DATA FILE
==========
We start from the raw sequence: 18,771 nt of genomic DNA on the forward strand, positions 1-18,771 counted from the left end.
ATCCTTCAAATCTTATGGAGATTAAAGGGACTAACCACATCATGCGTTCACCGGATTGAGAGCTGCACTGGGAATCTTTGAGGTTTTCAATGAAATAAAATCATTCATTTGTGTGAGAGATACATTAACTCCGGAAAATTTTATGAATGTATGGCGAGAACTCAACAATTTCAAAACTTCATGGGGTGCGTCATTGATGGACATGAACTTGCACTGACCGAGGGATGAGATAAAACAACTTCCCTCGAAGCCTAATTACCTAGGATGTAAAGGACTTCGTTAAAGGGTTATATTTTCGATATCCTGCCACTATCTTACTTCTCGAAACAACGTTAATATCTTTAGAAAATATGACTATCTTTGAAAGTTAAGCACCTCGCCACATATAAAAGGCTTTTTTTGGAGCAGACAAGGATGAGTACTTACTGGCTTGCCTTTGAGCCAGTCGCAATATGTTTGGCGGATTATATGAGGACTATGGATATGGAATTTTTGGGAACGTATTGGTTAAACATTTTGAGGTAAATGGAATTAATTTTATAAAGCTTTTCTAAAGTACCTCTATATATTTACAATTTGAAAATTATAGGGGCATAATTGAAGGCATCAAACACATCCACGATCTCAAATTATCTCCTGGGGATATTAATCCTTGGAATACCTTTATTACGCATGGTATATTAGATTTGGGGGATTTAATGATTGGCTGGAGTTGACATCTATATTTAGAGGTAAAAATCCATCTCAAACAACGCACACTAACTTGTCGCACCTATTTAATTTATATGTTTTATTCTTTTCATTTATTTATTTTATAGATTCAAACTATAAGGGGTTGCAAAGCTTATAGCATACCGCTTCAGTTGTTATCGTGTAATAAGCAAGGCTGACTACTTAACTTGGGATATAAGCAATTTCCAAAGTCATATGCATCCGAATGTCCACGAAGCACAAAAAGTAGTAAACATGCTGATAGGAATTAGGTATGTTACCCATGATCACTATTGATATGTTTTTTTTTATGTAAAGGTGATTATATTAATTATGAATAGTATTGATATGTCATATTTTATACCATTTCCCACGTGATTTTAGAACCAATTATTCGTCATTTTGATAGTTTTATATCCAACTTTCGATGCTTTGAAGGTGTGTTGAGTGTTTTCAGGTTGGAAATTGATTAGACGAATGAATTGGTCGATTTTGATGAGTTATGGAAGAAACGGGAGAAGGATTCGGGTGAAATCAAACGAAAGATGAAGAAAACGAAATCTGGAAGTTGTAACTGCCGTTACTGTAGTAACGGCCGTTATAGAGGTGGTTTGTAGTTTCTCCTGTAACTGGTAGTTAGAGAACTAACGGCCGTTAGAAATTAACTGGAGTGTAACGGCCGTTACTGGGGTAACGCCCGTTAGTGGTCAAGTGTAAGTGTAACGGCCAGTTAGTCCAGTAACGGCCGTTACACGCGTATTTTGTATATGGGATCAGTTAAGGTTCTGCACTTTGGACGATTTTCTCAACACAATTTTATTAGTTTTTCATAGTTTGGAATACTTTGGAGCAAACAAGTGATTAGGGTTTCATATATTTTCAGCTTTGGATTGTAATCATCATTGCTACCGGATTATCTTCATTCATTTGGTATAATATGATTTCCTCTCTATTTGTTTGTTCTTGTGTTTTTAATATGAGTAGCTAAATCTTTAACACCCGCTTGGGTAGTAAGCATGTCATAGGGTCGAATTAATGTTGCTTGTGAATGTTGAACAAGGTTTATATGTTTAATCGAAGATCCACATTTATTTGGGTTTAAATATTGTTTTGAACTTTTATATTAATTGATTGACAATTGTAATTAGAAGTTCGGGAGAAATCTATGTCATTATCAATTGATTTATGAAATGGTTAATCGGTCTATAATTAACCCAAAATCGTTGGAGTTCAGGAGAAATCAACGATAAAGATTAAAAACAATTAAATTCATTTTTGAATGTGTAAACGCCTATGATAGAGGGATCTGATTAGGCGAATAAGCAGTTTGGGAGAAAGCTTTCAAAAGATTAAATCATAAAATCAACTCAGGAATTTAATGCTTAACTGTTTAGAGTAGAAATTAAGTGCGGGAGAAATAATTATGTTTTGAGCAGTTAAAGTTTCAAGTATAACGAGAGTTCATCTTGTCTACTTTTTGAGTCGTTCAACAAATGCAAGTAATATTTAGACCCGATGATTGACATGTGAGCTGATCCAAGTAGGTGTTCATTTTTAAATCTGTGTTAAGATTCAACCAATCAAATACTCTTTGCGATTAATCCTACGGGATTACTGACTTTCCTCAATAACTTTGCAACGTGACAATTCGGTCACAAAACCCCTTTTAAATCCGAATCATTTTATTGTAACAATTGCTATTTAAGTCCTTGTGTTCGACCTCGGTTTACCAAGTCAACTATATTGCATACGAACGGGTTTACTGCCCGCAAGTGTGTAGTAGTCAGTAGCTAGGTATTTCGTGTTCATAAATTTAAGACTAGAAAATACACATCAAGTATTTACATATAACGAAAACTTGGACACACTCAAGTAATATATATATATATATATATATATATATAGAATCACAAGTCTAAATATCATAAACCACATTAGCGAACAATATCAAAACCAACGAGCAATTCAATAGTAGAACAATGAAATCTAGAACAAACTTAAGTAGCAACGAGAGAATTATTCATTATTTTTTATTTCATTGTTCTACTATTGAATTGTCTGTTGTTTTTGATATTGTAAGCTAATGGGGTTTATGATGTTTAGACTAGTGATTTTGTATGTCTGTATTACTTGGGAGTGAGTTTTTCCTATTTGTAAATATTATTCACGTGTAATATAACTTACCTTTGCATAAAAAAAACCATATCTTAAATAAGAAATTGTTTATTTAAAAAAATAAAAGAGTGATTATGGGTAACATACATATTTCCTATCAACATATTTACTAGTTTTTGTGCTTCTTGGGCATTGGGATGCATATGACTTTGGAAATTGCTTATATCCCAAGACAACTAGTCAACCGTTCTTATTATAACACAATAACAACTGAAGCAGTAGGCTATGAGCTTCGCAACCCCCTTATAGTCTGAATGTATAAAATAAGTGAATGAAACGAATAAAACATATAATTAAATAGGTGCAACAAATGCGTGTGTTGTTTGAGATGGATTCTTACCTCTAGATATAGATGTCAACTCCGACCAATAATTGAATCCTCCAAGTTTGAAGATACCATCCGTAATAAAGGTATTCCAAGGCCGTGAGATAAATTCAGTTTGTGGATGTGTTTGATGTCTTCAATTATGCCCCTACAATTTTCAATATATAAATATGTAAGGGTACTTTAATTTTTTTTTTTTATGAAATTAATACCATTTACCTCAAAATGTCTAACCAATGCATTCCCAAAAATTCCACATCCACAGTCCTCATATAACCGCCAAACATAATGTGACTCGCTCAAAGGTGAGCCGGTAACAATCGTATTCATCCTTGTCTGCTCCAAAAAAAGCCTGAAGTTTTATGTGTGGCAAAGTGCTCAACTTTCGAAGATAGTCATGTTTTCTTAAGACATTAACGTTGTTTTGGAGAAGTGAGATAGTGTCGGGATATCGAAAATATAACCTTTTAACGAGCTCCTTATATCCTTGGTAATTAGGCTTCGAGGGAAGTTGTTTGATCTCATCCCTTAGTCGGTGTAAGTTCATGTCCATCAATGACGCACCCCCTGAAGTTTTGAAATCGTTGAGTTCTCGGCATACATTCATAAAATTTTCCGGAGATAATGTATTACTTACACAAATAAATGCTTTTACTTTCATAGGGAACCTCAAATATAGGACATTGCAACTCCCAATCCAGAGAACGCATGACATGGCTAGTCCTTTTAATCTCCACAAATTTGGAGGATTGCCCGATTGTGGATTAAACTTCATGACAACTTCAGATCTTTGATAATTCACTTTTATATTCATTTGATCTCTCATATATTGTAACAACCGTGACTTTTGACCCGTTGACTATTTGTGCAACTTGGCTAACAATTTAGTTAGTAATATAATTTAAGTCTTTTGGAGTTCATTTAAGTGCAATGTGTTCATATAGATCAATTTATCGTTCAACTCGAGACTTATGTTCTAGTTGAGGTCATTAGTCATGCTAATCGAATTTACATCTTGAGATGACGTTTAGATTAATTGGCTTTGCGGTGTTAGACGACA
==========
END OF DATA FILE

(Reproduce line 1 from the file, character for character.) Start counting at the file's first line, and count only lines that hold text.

We start from the raw sequence: 18,771 nt of genomic DNA on the forward strand, positions 1-18,771 counted from the left end.